University of Tasmania School of Human Life Sciences research fellow Kiran Ahuja said it was possible that one day chillies would replace aspirin, or be combined with aspirin as a medication for the prevention and treatment of cardiovascular disease.
"Aspirin... has a nasty side effect, which causes stomach bleeding in patients," said Ahuja.
The university research team is investigating the biological activity of two of its active ingredients - capsaicin and dihydrocapsaicin.
Their work has shown that the capsaicinoid chemicals have the potential to lower blood glucose and insulin levels, reduce the formation of fatty deposits on artery walls and prevent blood clots - minus some of the nasty side-effects of traditional medications.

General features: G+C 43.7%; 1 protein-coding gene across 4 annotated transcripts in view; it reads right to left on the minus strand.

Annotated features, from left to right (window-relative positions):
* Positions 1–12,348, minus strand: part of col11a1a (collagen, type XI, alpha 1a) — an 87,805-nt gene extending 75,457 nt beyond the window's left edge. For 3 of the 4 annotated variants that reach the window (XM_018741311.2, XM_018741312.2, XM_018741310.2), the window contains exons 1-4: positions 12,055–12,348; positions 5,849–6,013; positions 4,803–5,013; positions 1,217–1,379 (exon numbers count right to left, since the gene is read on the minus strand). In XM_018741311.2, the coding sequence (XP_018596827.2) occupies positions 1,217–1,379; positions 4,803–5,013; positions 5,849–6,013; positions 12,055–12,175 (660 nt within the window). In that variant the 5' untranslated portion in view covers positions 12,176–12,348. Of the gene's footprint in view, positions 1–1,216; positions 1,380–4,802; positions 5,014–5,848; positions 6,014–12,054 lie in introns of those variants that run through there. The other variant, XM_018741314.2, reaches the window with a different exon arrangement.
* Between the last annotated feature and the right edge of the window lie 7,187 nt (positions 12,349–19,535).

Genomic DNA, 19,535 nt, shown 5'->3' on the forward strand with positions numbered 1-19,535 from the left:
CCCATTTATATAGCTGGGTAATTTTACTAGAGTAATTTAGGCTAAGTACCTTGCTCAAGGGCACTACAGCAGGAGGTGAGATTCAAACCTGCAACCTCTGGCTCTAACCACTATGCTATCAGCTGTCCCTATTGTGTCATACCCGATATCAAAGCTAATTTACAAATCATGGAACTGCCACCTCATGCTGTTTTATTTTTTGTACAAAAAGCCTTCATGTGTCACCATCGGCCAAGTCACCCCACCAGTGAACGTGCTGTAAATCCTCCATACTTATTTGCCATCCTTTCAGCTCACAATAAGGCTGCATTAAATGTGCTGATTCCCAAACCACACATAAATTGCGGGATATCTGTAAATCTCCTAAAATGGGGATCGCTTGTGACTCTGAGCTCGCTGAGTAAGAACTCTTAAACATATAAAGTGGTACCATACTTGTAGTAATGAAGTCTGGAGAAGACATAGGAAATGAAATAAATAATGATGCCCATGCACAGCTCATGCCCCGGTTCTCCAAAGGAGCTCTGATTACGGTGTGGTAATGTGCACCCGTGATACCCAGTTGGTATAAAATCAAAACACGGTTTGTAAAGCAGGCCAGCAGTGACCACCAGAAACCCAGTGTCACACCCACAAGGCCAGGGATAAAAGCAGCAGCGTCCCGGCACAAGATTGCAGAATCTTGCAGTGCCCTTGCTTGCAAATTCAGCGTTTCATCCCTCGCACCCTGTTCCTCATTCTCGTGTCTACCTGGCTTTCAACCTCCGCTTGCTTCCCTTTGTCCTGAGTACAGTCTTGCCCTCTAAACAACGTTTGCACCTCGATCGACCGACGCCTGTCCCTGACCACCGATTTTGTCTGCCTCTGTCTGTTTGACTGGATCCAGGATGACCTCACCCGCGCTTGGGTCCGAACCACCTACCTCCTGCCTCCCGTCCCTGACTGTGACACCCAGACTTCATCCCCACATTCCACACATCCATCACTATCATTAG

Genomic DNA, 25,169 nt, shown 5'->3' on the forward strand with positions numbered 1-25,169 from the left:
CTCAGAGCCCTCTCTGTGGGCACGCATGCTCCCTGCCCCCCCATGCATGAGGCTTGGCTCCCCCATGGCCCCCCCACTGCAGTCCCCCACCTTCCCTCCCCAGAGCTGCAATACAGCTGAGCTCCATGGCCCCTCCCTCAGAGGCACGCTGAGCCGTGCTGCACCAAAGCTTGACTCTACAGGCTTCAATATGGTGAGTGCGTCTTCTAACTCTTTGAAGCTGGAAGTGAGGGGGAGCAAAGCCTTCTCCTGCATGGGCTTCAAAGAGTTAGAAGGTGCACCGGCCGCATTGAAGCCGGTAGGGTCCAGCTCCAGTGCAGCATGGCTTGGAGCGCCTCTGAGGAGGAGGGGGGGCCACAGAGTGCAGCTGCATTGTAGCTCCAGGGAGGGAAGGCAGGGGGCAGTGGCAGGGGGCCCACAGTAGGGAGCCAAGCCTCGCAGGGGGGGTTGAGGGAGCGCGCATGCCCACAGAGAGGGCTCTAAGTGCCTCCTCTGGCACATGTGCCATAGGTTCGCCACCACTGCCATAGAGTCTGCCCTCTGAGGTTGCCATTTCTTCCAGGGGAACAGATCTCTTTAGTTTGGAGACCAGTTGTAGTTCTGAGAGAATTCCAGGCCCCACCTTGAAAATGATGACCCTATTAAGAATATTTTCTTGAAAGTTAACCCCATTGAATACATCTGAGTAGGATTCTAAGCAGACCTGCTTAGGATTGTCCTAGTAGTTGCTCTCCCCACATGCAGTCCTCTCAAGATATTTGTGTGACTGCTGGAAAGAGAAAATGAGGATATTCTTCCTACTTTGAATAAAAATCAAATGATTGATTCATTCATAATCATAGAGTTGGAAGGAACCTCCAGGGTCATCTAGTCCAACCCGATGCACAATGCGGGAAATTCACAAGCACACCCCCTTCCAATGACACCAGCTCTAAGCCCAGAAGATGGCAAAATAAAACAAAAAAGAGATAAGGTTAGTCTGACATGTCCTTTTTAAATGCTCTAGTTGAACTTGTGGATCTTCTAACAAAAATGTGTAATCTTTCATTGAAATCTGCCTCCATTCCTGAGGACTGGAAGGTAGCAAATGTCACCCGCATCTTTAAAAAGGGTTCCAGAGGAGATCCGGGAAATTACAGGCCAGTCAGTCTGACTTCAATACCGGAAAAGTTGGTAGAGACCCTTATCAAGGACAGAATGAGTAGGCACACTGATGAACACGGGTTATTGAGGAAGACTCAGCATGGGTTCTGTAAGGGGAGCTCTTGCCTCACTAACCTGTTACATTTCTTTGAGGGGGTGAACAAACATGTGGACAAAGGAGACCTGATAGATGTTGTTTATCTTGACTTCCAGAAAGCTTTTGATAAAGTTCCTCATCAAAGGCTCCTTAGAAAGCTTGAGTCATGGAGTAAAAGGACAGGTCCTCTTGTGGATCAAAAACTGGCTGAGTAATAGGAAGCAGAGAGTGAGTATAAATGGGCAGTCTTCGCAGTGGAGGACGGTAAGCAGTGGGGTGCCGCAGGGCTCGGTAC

This work on blood coagulation follows Ahuja's earlier investigations that showed a potential role of chilli in prevention of diabetes and formation of fatty deposits on artery walls.
The research could lead to chillies replacing or being used along with current medications for treating and preventing cardiovascular disease, according to a university release.
Pro vice-chancellor for research Johanna Laybourn-Parry, a professor, said despite the provision of multiple medical treatments, cardiovascular disease remains one of the biggest causes of death.
"Cardiovascular disease continues to generate a considerable burden on population in terms of illness and disability and the development of improved methods for prevention and treatment are essential," Laybourn-Parry added.